My family and I recently moved to Arizona and I am worried about dehydration and heat exhaustion. Any tips to avoid these?


Summer time in Arizona means Mother Nature is cranking up the heat once again. Along with those soaring temperatures, heat-related illnesses can be a very real and serious health risk for those who are unprepared or vulnerable. Taking some basic preventative steps and gaining an awareness of the signs and symptoms of dehydration can be life saving for you or a loved one.

You probably already know that water is good for you, but you may not really know why. …Water is considered an essential nutrient and may be the most important one when it comes to your health. Water is essential because there is no other fluid that can adequately take its place in your body – you cannot synthesize it on your own, and without it, serious life-threatening conditions can quickly arise. Unlike camels, you really have no way to store water so it must be consumed on a daily basis and in quantities that address your body’s needs. It is important to remember that just as with food, your water requirements are going to be individualized and based upon several factors to include your age, physical size, activity level, physical environment and overall health status. The “8 glasses of water a day” suggestion is a good place to start but be sure to adjust your water intake to match your lifestyle demands.

The process of dehydration can be subtle at first and then becomes more severe over time. Early symptom recognition is important as dehydration and heat exhaustion tend to be most common for small children and the elderly, but anyone can become dehydrated. Here are some common causes of dehydration seen in my office:

  • excessive sweating caused from fevers, exercise, or working outdoors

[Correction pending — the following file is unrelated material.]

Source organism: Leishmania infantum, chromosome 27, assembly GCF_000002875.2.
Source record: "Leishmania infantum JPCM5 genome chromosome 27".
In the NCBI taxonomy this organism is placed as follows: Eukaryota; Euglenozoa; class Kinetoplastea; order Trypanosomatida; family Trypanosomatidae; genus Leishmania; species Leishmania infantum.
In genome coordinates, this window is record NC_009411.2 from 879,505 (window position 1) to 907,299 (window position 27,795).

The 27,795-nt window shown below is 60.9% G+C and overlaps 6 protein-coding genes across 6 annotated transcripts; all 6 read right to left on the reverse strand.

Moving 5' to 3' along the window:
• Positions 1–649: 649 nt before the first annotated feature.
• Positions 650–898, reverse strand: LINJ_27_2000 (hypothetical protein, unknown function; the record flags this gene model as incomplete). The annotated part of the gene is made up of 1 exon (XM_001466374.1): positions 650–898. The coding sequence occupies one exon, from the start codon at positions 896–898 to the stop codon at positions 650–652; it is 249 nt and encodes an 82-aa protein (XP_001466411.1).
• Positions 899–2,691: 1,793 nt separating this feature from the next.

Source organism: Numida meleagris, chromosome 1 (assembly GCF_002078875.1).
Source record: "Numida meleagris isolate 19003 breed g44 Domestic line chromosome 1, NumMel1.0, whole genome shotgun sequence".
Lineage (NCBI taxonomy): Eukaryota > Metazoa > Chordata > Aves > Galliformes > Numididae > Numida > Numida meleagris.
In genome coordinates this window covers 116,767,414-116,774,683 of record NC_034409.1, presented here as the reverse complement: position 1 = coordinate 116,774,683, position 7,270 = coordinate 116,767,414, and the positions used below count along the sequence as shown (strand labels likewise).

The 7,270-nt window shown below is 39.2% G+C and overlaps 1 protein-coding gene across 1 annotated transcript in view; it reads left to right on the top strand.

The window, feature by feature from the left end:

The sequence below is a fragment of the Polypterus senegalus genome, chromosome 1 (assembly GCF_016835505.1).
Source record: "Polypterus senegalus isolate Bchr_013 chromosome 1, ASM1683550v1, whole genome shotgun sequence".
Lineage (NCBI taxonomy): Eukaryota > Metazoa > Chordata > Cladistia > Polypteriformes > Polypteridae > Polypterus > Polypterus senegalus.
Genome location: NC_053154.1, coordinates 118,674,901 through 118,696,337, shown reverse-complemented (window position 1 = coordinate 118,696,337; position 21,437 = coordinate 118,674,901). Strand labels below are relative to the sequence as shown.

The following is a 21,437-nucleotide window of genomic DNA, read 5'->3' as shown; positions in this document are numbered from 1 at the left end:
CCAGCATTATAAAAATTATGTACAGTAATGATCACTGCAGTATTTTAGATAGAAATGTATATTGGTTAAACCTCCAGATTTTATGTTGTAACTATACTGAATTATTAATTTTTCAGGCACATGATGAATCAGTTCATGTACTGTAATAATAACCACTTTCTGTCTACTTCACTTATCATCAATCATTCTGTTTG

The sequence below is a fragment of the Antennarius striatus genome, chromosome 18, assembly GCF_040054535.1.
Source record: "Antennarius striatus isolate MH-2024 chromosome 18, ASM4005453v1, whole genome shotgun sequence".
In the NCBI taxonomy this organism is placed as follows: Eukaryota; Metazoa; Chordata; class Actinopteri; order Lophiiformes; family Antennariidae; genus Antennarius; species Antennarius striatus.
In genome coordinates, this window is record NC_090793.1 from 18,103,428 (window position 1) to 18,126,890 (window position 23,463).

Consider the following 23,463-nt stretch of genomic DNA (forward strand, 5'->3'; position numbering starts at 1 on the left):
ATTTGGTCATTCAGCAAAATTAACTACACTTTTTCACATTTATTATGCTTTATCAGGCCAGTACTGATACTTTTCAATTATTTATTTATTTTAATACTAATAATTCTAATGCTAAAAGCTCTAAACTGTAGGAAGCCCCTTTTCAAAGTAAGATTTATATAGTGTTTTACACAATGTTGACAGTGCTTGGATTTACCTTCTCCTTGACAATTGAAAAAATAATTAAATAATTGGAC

• vomiting and/or diarrhea caused from illnesses like the flu, food poisoning, irritable bowel syndrome or colitis.
  • excessive urination caused from undiagnosed diabetes or diuretic medications often used to treat high blood pressure

Recognizing the symptoms of dehydration is key to proper and early intervention. Avoidance of dehydration is even better. Thirst can be a great indicator of early dehydration, but not always reliable if you are chronically dehydrated and, remember, your thirst drive diminishes as you age. Therefore, I do not recommend waiting until you are thirsty to drink water as this may leave you less than optimally hydrated much of the time. A better way of determining if you are getting enough water is by monitoring your urine color and output. If your urine is dark yellow or if you are urinating infrequently or just scant amounts, you probably should increase your water intake. You may also need to drink more if you are exercising, working outdoors in elevated temperatures, or if you are ill. On the other hand, if you begin to urinate too frequently or your urine color looks pale to clear, you may be drinking too much water. Also, be sure you are eating plenty of fresh fruit, vegetables, nuts and seeds that are loaded with minerals. This ensures that the water you are drinking gets absorbed and transported to those cells, organs and tissues that need it.

Drinking water is essential to your health. I encourage you to create a habit of drinking water as a   way to ensure you stay hydrated and experience the highest quality of life. If you are an avid consumer of water, I commend you- keep up the good work! If not, today is a great day to start.

The information contained in this article is for information and education purposes only and is not medical advice. Do not use this information as an alternative to obtaining medical advice from your physician or other professional healthcare provider. Always consult with your physician or other professional healthcare provider about any medical conditions you are experiencing. If you are experiencing a medical emergency, contact your local emergency services for help.


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